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City of East Peoria v. Moushon

OPINION FILED FEBRUARY 4, 1977.

THE CITY OF EAST PEORIA, PLAINTIFF-APPELLEE,

v.

VIRGINIA MOUSHON, DEFENDANT-APPELLANT.



APPEAL from the Circuit Court of Tazewell County; the Hon. ARTHUR GROSS, Judge, presiding.

MR. JUSTICE STENGEL DELIVERED THE OPINION OF THE COURT:

Defendant Virginia Moushon appeals from convictions for disorderly conduct and resisting arrest in violation of two municipal ordinances.

According to the evidence adduced at the jury trial, defendant ran over a neighbor child's tricycle as she was backing her car into the driveway next to her home. The neighbor, Mrs. Bohannon called the police, and Officer Gerald White responded to the call. While Officer White was talking to Mrs. Bohannon at the end of the driveway, defendant came out of her house carrying a baseball bat and said something which White could not hear. He asked her to put the bat down, and she responded, "No, I'm not going to put it down. I am going to bash your head in." Defendant eventually went inside after White asked for her driver's license, and then White and another officer walked up the driveway to inspect the car and tricycle. Defendant came to her front door and told the policemen to get off her property. Defendant refused to go back into her house when ordered to by White, and continued to yell and threaten the policemen. By this time other persons had come out of neighboring houses and were watching the confrontation. White then told defendant she was under arrest for disorderly conduct.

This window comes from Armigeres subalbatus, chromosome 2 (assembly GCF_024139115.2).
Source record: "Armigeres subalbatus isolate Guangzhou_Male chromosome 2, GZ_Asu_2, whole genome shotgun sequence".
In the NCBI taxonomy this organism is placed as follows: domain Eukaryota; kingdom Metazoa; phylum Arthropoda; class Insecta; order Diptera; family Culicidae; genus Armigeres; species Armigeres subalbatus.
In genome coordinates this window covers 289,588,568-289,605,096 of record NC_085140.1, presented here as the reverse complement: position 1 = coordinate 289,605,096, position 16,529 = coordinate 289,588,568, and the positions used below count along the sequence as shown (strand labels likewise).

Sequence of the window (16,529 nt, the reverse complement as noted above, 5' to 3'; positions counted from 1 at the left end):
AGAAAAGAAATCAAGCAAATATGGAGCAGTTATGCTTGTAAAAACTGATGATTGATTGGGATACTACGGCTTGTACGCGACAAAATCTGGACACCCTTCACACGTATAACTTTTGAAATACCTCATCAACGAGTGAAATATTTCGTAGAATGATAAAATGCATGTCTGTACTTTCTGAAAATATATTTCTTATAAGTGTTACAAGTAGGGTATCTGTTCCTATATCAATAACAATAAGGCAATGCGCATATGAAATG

Defendant ran back into the house and shut the door. White and another officer followed her inside and succeeded in handcuffing her after a struggle during which she kicked and fought the officers and screamed to her 10-year-old son, "Bite the policeman, kick him, find the bat, hit him." During the ride to the police station, defendant had to be physically restrained, and she screamed that she was going to kill every policeman in East Peoria and would kill her neighbors. Defendant was charged with violating the city ordinances which prohibited disorderly conduct and resisting arrest.

At trial defendant appeared pro se. After hearing the testimony of Officer White, defendant, and other witnesses, the jury returned verdicts of guilty on both charges. The court fined defendant $65 plus $10 costs on the resisting arrest conviction, and $15 plus $10 costs on the disorderly conduct conviction. Defendant's post-trial motion was denied, and this appeal followed.

Defendant contends that the ordinances are unconstitutional, that one jury instruction was erroneous, and that the verdicts were against the manifest weight of the evidence.

Defendant first asserts that the disorderly conduct ordinance is unconstitutional on its face because it is too vague and indefinite to give reasonable notice of the prohibited conduct to those who wish to avoid its penalties, and also it fails to apprise judge and jury of standards for the determination of guilt, thus violating the requirements of procedural due process under the fourteenth amendment to the United States Constitution and article I, section 2 of the Illinois Constitution. Defendant also contends that the ordinance is overly broad and impermissibly restricts freedom of speech in violation of the first and fourteenth amendments to the United States Constitution and article I, section 2 of the Illinois Constitution.